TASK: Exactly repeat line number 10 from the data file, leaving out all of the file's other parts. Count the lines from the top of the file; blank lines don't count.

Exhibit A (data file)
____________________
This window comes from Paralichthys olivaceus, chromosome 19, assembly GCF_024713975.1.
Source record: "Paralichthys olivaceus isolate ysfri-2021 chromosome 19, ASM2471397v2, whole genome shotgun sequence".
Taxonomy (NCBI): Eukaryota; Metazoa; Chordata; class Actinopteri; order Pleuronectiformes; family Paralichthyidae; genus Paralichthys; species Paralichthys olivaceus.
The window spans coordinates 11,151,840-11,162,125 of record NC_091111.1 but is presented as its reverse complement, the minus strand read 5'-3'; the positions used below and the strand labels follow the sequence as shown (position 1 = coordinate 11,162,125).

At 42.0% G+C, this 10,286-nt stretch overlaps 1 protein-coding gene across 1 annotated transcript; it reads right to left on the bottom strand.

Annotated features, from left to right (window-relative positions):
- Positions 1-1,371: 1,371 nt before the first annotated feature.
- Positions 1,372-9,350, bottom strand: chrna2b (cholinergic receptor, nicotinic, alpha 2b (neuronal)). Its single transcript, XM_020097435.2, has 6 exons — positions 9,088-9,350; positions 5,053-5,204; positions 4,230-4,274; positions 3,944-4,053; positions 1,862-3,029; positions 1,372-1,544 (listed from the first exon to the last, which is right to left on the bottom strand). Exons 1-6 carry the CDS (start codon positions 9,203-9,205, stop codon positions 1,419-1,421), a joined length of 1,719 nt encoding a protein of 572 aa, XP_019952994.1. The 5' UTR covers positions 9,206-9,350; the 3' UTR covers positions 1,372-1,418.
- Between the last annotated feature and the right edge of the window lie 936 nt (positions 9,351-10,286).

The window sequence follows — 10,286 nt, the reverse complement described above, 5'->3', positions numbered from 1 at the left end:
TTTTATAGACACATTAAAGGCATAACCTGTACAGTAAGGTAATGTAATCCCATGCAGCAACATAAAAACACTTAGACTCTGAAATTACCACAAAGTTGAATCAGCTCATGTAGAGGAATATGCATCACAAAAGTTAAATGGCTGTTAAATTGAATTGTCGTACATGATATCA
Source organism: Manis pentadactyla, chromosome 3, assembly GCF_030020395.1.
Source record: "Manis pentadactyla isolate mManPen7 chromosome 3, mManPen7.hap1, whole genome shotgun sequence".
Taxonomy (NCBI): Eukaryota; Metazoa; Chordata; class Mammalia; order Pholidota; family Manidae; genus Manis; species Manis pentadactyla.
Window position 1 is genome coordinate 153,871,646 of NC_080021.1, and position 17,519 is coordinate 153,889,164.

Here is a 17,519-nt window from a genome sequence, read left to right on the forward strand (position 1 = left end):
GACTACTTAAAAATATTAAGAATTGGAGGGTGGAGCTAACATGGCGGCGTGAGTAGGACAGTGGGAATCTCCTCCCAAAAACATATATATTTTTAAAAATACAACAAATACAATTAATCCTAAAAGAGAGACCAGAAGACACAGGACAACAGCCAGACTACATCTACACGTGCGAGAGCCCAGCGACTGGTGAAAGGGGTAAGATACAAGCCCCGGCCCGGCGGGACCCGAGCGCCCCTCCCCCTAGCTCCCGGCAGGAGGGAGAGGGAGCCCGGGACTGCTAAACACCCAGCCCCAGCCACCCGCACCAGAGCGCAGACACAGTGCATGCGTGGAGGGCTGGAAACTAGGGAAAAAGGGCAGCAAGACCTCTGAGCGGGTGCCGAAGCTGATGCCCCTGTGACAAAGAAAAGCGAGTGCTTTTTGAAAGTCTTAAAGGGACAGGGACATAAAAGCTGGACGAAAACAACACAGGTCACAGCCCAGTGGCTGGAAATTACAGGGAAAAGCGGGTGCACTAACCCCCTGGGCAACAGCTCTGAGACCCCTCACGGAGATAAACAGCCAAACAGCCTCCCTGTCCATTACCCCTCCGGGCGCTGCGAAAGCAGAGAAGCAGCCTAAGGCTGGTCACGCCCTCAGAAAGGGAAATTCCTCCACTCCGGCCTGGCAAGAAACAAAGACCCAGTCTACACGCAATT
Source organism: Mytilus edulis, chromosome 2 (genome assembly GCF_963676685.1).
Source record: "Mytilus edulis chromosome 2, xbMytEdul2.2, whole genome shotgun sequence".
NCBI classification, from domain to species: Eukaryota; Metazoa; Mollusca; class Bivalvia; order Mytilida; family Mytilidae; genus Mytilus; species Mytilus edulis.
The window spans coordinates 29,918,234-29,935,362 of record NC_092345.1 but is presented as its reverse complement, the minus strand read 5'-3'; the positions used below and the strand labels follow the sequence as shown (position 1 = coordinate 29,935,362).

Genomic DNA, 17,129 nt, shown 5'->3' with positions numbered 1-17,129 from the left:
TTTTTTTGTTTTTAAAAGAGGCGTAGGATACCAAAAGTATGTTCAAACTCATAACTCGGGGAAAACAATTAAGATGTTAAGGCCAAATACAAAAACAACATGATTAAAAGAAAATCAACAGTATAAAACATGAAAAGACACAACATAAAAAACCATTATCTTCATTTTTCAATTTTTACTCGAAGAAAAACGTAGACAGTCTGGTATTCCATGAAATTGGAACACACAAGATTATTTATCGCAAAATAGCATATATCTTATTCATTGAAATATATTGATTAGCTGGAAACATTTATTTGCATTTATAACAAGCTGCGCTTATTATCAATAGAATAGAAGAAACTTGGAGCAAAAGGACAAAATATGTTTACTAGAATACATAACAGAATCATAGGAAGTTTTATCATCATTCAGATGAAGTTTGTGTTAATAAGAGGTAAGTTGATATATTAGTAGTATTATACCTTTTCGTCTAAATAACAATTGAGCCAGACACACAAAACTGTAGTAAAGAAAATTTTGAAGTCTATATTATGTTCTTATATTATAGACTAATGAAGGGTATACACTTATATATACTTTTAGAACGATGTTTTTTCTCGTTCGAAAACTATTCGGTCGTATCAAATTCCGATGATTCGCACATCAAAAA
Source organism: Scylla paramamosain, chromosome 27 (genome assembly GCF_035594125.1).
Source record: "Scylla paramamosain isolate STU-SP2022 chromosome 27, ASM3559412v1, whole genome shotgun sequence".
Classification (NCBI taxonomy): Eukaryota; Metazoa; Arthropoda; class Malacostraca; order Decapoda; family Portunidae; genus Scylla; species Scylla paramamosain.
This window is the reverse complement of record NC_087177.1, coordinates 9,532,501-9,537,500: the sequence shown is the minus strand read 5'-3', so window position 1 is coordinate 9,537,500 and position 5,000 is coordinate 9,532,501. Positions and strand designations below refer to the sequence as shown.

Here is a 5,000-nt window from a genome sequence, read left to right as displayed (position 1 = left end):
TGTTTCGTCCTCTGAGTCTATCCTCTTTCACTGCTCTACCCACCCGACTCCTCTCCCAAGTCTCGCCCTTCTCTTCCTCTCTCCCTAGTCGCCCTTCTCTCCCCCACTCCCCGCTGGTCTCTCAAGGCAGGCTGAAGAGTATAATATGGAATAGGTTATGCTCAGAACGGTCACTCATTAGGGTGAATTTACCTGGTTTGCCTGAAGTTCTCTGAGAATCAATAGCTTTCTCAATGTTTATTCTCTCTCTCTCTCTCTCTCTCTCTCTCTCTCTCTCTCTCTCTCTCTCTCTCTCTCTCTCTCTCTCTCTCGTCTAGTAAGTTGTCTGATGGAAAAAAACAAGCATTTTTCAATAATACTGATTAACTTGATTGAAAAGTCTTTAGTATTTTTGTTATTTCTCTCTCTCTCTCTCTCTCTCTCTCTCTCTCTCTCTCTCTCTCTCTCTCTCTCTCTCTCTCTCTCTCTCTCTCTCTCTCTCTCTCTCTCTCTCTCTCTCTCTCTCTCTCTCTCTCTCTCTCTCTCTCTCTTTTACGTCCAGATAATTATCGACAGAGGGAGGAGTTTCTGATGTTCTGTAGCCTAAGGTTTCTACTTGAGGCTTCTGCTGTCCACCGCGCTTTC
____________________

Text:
The window sequence follows — 10,286 nt, the reverse complement described above, 5'->3', positions numbered from 1 at the left end: